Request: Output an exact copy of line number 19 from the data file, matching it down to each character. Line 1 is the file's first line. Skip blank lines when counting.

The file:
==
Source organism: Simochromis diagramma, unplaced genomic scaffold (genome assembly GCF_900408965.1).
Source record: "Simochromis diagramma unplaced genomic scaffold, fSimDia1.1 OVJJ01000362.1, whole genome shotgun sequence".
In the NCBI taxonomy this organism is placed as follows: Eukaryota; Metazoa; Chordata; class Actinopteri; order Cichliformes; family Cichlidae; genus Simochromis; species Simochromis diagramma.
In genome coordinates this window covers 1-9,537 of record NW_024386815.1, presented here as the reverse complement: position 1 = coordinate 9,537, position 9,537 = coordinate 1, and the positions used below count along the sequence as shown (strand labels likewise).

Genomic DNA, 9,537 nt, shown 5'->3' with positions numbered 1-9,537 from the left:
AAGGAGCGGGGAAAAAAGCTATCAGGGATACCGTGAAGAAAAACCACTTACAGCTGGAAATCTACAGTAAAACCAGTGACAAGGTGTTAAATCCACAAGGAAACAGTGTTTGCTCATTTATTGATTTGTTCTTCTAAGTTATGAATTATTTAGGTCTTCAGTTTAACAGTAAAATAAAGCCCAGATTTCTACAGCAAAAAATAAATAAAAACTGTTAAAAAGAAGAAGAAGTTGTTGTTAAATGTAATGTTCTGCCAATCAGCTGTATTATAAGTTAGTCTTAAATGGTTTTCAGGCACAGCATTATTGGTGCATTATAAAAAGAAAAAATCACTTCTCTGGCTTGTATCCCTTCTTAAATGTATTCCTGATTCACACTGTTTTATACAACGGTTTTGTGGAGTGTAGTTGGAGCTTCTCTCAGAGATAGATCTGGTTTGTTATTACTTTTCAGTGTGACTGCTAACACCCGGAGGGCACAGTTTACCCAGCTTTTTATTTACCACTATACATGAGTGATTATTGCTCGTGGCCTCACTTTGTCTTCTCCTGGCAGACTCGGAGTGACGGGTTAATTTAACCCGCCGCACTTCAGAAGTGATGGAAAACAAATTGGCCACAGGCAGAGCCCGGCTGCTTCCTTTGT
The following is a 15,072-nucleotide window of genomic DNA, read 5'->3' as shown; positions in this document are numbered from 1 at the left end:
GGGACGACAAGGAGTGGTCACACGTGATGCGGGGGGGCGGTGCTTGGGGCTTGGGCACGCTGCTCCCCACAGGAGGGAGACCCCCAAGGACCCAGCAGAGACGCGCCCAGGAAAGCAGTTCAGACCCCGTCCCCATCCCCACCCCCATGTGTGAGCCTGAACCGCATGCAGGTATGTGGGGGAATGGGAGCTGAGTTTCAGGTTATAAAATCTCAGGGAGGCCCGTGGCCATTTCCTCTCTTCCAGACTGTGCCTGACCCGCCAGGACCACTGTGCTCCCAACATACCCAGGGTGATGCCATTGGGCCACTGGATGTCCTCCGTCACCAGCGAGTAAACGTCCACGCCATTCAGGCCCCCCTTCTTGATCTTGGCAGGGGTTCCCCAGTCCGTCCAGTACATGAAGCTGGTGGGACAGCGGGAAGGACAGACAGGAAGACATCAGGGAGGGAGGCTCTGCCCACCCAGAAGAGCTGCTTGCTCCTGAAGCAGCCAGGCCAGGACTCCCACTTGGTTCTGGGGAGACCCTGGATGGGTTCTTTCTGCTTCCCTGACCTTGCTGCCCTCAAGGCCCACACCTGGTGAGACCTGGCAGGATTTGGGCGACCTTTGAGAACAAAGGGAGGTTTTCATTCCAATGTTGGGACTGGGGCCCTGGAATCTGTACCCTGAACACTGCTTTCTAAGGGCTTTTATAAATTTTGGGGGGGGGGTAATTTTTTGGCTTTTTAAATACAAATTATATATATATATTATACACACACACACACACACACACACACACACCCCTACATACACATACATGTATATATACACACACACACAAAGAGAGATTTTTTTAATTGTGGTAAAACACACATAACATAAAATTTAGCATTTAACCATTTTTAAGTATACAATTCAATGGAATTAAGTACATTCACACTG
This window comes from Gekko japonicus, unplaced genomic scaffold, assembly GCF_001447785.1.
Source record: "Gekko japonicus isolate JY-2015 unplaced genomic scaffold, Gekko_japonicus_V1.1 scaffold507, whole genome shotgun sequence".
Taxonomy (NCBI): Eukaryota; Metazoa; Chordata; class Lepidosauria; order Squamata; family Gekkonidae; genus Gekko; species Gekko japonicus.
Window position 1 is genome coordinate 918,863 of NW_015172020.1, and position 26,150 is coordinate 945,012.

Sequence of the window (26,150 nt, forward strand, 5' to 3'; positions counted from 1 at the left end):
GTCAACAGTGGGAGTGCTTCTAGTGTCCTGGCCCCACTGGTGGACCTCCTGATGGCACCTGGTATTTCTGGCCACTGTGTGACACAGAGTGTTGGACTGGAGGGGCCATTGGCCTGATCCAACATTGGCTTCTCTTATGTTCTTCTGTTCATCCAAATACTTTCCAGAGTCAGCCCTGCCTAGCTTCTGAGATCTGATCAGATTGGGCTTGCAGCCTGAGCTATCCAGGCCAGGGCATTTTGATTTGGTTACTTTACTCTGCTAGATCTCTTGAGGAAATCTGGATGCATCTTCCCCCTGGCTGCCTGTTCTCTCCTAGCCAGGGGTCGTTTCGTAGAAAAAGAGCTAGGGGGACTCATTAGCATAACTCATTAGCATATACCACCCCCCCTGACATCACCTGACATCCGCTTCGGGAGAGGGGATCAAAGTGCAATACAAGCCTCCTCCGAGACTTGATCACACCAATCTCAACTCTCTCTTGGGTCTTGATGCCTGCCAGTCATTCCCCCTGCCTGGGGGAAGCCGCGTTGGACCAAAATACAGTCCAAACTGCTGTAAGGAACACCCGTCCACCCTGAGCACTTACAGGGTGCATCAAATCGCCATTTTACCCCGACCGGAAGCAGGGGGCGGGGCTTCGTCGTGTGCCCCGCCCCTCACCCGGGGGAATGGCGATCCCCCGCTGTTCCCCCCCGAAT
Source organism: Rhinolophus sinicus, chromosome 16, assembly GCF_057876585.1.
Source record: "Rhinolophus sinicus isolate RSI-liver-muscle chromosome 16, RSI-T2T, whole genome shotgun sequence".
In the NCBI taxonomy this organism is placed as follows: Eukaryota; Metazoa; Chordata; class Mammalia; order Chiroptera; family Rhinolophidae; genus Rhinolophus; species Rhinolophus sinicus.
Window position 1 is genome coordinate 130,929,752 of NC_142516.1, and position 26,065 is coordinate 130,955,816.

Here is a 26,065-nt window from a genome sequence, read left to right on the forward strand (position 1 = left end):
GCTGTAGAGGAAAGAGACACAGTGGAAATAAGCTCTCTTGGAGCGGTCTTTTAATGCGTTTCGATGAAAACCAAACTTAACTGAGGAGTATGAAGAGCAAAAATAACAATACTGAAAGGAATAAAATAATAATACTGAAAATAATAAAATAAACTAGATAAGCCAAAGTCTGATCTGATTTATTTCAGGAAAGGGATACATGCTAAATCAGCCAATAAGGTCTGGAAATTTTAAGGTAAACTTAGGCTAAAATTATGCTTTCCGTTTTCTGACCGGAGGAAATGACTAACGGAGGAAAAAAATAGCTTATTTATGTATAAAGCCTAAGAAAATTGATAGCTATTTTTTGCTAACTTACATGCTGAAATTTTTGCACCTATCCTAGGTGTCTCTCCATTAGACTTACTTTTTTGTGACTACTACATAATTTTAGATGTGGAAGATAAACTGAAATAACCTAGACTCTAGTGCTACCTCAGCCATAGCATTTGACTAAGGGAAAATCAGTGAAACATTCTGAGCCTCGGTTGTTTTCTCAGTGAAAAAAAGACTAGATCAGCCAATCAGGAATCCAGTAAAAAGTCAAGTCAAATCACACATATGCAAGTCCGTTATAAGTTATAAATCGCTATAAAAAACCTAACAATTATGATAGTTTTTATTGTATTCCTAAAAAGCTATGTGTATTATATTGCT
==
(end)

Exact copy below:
Here is a 26,065-nt window from a genome sequence, read left to right on the forward strand (position 1 = left end):